You must have been offered a mass of session work after Lennon?

Yeah, I couldn`t do all of them. I did George Harrison`s solo album. That was really great. Did Johnny Almond`s solo album. I also did Gary Wright`s album called “Extraction”. And did a couple of sessions with Derek and the Dominos. I`ve done about eighteen or twenty albums in the two years since the Toronto thing. I`ve always done one main thing and lots of other things on the side with other people.

When did you get your band together?

Well, it was about a year ago.

When did you start playing with Terry?

It was around the same time I started my band. Before last Christmas I joined on a temporary basis because they had eight gigs to do. And I enjoyed it and they still needed a drummer, so I worked on a gig-to-gig basis just like a session guy.

Have you ever played in the States?

I`ve never actually played there. I`ve been offered to be flown over for sessions. Lots of work in L.A. I`ll go over soon, but I`m an Englishman at heart.


Do you prefer session work or playing live?

I prefer playing live actually. You get a lot of money for session work, but everything`s dragged out. I love doing it live. I get loads of feeling off that. Just get it all out of my system.

What type of bass player do you enjoy playing with?

Lee Miles (Terry Reid`s bassist) is very good. But, Colin, who`s playing with me in Alva Sefan, has got a rolling style, very clicky and he rolls through it all. I like that because I can stick the funk around it. Lee`s different, he plays funk rolls, in and out of the things I`m doing.

You have a hell of a thumping bass foot.

My right leg, yeah, everybody says that. It`s amazing that I don`t break any skins. I go through a bass drum skin about once every six or eight months. There`s a tremendous amount of feeling behind it. I don`t believe in playing unless you`re peaking all the time. There`s nothing worse than a drummer that sits back and rests on the rest of the band. You gotta be up there kicking them up the arse. That`s what they want. That`s what they need.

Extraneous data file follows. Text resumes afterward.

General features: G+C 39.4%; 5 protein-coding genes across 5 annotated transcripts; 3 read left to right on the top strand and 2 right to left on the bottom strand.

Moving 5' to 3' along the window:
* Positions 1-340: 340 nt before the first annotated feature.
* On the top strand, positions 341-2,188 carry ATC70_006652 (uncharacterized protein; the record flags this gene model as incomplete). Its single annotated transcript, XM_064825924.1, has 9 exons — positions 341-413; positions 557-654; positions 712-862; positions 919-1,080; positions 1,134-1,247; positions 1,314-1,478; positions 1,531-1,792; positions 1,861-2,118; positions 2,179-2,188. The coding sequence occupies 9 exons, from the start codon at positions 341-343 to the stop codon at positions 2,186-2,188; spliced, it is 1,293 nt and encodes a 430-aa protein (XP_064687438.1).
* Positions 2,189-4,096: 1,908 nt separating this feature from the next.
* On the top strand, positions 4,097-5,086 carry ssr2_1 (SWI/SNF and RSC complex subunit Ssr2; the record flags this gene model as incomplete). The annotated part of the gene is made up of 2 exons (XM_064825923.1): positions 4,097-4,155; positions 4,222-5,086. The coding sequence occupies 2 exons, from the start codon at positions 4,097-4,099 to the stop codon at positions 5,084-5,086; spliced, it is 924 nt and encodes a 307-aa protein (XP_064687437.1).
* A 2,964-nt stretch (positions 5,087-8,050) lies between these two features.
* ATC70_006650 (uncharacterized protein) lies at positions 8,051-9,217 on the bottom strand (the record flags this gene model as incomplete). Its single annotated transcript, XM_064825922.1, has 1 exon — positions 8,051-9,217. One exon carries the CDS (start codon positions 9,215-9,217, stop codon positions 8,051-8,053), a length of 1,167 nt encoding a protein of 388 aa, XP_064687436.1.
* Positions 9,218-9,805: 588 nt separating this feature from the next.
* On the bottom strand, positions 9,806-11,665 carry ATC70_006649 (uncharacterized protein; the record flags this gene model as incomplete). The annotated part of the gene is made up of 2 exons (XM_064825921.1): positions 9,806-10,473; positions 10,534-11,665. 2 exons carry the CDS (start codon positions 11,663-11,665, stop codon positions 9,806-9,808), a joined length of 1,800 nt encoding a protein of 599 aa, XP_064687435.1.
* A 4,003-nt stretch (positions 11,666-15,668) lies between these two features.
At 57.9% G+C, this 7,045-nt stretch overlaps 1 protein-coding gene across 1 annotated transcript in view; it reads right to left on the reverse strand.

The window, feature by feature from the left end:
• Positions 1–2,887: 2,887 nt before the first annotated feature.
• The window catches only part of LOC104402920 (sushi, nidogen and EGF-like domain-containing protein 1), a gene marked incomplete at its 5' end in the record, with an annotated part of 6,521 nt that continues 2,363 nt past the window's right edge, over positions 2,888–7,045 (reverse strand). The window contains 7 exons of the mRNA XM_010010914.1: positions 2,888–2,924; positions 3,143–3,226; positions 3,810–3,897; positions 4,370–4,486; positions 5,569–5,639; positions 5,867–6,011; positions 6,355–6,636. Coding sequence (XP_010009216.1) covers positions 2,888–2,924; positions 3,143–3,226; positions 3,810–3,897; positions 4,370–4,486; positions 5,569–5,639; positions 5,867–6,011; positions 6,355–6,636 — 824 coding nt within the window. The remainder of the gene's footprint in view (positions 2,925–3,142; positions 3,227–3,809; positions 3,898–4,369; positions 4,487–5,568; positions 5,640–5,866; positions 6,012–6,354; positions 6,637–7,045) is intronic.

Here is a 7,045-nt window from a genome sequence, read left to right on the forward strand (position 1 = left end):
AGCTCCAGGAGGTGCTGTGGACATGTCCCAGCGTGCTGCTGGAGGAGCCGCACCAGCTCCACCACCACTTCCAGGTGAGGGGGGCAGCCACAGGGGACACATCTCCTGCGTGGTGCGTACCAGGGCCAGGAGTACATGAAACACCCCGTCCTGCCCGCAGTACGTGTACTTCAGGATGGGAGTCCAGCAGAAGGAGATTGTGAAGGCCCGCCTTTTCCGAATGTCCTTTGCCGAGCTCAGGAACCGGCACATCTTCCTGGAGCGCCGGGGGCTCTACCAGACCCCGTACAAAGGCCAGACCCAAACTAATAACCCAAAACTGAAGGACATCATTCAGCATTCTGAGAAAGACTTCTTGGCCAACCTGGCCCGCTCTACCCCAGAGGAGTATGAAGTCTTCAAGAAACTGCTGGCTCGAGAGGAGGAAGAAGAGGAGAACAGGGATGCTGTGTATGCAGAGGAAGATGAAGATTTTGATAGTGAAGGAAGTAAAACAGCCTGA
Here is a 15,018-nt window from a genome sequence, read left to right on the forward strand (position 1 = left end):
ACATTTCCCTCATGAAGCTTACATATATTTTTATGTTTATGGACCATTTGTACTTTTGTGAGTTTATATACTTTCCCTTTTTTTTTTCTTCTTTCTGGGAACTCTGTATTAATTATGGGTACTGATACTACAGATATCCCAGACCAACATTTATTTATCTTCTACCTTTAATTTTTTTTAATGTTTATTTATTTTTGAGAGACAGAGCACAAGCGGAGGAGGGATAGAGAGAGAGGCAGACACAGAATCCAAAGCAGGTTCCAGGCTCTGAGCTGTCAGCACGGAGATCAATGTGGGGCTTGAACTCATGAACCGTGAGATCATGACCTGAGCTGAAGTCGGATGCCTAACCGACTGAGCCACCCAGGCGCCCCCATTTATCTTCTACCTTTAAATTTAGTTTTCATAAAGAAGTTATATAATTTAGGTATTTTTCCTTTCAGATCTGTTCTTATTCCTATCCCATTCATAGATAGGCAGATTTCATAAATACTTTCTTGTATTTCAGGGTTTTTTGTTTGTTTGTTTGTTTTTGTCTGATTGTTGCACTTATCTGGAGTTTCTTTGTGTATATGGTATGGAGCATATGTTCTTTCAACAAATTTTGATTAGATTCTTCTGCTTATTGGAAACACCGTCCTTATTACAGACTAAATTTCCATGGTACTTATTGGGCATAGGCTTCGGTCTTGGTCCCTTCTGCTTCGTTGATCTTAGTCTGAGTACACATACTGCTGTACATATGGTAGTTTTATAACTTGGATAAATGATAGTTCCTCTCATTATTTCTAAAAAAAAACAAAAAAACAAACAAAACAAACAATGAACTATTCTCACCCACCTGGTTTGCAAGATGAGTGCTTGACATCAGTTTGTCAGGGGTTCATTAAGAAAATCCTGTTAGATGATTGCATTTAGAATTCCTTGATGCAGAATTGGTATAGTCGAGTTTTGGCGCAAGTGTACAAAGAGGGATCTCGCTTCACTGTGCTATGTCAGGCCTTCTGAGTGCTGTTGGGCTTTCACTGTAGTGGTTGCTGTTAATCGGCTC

Do you like working with Klaus Voorman?

Yeah. He`s really tasty. He picks a lot of really nice notes. A really nice bass player. It`s a great atmosphere that surrounds the whole of that scene. John`s a very clever man.

How much were you on “Imagine”?

I was on about seven tracks. His material`s fantastic. He`s a really good person to be around.


How did “Instant Karma” come about?

Again, I just got a phone call, saying, “John wants to do a session at E.M.I.” I turned up, and Phil Spector was producing. He got incredible drum sounds on “Instant Karma”. We spent about a half an hour to an hour to get the drum sound right. I did the whole thing on the bass tom-tom with a cloth over the rhythm. And then we did those drum breaks in a completely different time which gave it a whole other thing. It was a tremendous atmosphere in the studio as well. There`s four of us playing piano on that. There`s two grand pianos with George down on one end and me up here and John on the other grand piano and Klaus playing an electric one. This is Phil Spector for you man! Phil Spector records the whole thing with tape echo.

Does he listen to the song and then paint his own picture of what it`s going to sound like?

Yeah, that`s his way of producing, but he`s a musician as well. He`s a great technician and he can appreciate sounds. Sometimes a hundred musicians play on a session.

What do you see in store for you in the future?

Alva Sefan is where I`ve always been at, this type of music with these people that I`m playing with. If it`s the last thing I do I`ll get it off the ground. We`ve been rehearsin` for a year. To me, they`re really top class musicians. I really dig them all. I`ll still do sessions but it`s just a matter of fittin` it all in. I like doin` things with the Beatles. They`re good people.


I have personally transcribed this from the original paper. Any errors in the text from the original magazine may not have been corrected for the sake of accuracy. If you have a music-related web-page where this fits – please make a link to the article. With credits to the original writer of the article from all of us music fans!

This number of Sounds also contains articles/interviews with these people: Lindisfarne, Buffy Sainte Marie, Savoy Brown, Kris Kristofferson, Thelonious Monk, It`s A Beautiful Day, John Morris, Judy Collins, Mike Pinder, Sam Mitchell, Bitter Withy.